Many diseases still roam the Earth carrying deadly potential. One such disease is yellow fever. Understanding the critical effects of yellow fever is the best way to make progress in working to eradicate the disease.
Yellow fever is beginning to make a comeback in Nigeria and Brazil as both countries are seeing threats of the disease in urban areas. There was a spike in the disease in the 2000s in Africa and the Americas, which put 40 countries on the high-risk list. In 2016, yellow fever outbreaks were only contained when a mass vaccination drive reached the 30 million people most greatly affected.
What is Yellow Fever?
Yellow fever is an African mosquito-borne infection of primates. In its natural habitat, it’s transmitted between monkeys via forest-dwelling Aedes mosquitoes. The virus was introduced to the Americas through the slave trade and it is now enzootic in forest habitats.
Humans can be infected with yellow fever after spending time in a forest and then infect others through human-to-human transmissions. Yellow fever can cause a spectrum of symptoms across the board ranging from mild to fatal. It’s especially important to begin understanding the critical effects of yellow fever.
In some clinical cases, a sudden onset of fever with a severe headache, arthralgia and muscle pains happen first, followed by jaundice, which may appear on the third day. Jaundice usually indicates a poor prognosis. Transaminase elevations are also prognostic, and in severe cases, there may be spontaneous hemorrhage, renal failure, delirium, coma and death. Mortality of clinical cases can be as high as 80 percent.
Disease Prevention & Treatment
For half a century, a safe, effective and inexpensive vaccine known as YF 17D was used to beat yellow fever. Unfortunately, few countries implement routine vaccination and YF 17D requires more than one dose to have lasting effects.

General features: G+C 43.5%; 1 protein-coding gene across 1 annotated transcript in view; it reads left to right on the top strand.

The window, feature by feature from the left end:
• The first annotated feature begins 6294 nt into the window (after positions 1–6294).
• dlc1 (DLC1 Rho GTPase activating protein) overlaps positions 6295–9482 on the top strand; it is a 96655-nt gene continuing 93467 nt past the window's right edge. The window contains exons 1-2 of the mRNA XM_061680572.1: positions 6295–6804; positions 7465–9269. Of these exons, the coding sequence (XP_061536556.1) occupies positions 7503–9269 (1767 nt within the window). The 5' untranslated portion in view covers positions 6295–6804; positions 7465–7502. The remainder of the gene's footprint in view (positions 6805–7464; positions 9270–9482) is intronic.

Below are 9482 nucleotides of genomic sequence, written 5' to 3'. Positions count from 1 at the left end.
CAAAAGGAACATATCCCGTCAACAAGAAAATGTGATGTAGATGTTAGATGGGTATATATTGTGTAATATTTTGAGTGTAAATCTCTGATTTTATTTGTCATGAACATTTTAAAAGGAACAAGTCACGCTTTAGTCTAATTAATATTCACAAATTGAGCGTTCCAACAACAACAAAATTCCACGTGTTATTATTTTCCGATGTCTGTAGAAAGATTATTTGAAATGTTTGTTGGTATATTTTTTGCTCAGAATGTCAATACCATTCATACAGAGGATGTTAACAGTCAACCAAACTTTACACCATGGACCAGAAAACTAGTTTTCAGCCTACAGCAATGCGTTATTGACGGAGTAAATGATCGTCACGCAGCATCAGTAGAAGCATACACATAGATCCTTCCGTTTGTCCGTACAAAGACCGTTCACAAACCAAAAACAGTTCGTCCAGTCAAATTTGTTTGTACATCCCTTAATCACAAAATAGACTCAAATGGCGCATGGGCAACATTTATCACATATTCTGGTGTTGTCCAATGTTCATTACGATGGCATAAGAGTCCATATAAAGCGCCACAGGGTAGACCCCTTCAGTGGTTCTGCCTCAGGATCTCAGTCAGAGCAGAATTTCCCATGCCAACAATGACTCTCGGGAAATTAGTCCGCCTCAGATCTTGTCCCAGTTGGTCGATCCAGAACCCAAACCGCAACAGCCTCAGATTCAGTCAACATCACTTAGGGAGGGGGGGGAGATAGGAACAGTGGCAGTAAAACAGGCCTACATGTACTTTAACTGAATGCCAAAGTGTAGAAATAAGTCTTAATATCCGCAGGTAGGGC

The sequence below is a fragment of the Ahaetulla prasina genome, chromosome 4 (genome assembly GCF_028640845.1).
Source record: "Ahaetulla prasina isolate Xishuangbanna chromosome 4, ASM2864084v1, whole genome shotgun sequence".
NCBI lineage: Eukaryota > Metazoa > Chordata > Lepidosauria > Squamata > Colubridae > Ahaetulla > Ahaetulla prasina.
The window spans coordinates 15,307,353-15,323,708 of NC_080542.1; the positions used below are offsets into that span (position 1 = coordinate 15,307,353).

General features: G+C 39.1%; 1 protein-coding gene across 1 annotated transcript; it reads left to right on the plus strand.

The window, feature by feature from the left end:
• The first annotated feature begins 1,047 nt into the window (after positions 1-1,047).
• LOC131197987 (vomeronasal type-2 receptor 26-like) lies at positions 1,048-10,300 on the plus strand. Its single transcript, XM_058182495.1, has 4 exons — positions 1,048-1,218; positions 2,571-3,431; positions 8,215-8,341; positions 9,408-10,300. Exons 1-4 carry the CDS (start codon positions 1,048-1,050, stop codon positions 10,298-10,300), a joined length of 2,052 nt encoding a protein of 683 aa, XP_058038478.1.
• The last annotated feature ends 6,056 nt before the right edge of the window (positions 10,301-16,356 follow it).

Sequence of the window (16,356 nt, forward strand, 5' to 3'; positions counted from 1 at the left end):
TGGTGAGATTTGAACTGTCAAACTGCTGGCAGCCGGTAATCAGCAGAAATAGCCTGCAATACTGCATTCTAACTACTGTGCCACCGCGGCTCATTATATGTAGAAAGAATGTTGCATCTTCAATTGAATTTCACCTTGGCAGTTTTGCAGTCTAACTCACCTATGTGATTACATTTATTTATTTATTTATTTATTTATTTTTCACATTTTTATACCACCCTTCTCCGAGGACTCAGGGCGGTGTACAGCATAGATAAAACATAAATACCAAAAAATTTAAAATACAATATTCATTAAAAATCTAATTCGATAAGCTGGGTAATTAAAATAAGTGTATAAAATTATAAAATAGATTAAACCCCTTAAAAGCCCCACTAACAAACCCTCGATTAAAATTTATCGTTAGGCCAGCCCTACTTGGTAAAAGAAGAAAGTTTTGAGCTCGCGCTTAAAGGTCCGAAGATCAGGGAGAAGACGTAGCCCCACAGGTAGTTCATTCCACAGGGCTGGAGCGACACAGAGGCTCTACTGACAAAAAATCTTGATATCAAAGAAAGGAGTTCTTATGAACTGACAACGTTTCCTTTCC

Vaccination comes with a certificate but a routine of shots is required for the duration of one’s life. Although the vaccine doesn’t last the lifetime, the certificate of vaccination against yellow fever is valid for the life of the person vaccinated, beginning 10 days after the date of vaccination.
Many preventative measures exist but once contracted, there is no sure cure for yellow fever. Supportive therapy is the only option but the use of antivirals is an active field of research. Those who have contracted the disease must avoid aspirin and other anticoagulants as it increases the risk of bleeding. This is an example of why it’s important to understand the critical effects of yellow fever.
Understanding the Critical Effects of Yellow Fever
The current yellow fever outbreak in Nigeria began in Ifelodun, Kwara State in Western Nigeria in September 2017. By January 2018, a total of 358 suspected cases had been reported in 16 states, with 45 deaths. In late 2017, Nigeria aimed to quickly contain an emergency outbreak by vaccinating more than three million people.
The yellow fever virus continues to circulate where people remain largely unprotected. An immunization has been put in place as part of the continued efforts to eliminate yellow fever globally by 2026.
Brazil’s Ministry of Health reported that between July 1, 2017, and Jan. 23, 2018, 130 cases of yellow fever were confirmed in the country, of which 53 resulted in death. One-year earlier in the same time frame, there were 381 confirmed cases and 127 deaths were reported. Since 2017, Brazil’s Ministry of Health has provided some 57.4 million doses of the yellow fever vaccine.
The Pan American Health Organization (PAHO) and the World Health Organization have provided wide-ranging support to the Brazilian government in responding to yellow fever outbreaks by:
- Supplying the yellow fever vaccine
- Purchasing syringes through the PAHO Revolving Fund
- Adhering to recommendations based on the best available scientific evidence
- Acquiring special vaccination cards for fractional doses that ensure more people can have the vaccine and the doses can last longer (as used in the Democratic Republic of the Congo)
- Working in the field alongside the national and local authorities
This year, helpers traveled to Minas Gerais to assist with the identification of yellow fever outbreaks in monkeys. These efforts of the national and state health authorities help them to better understand the circulation of the yellow fever virus while also serving as a reminder to further vaccination strategies.
Yellow fever has no limitations on the people it affects and is limitless in its reach. The first step in the fight against this disease is understanding the critical effects of yellow fever. Only then can it be abolished worldwide.
– Gustavo Lomas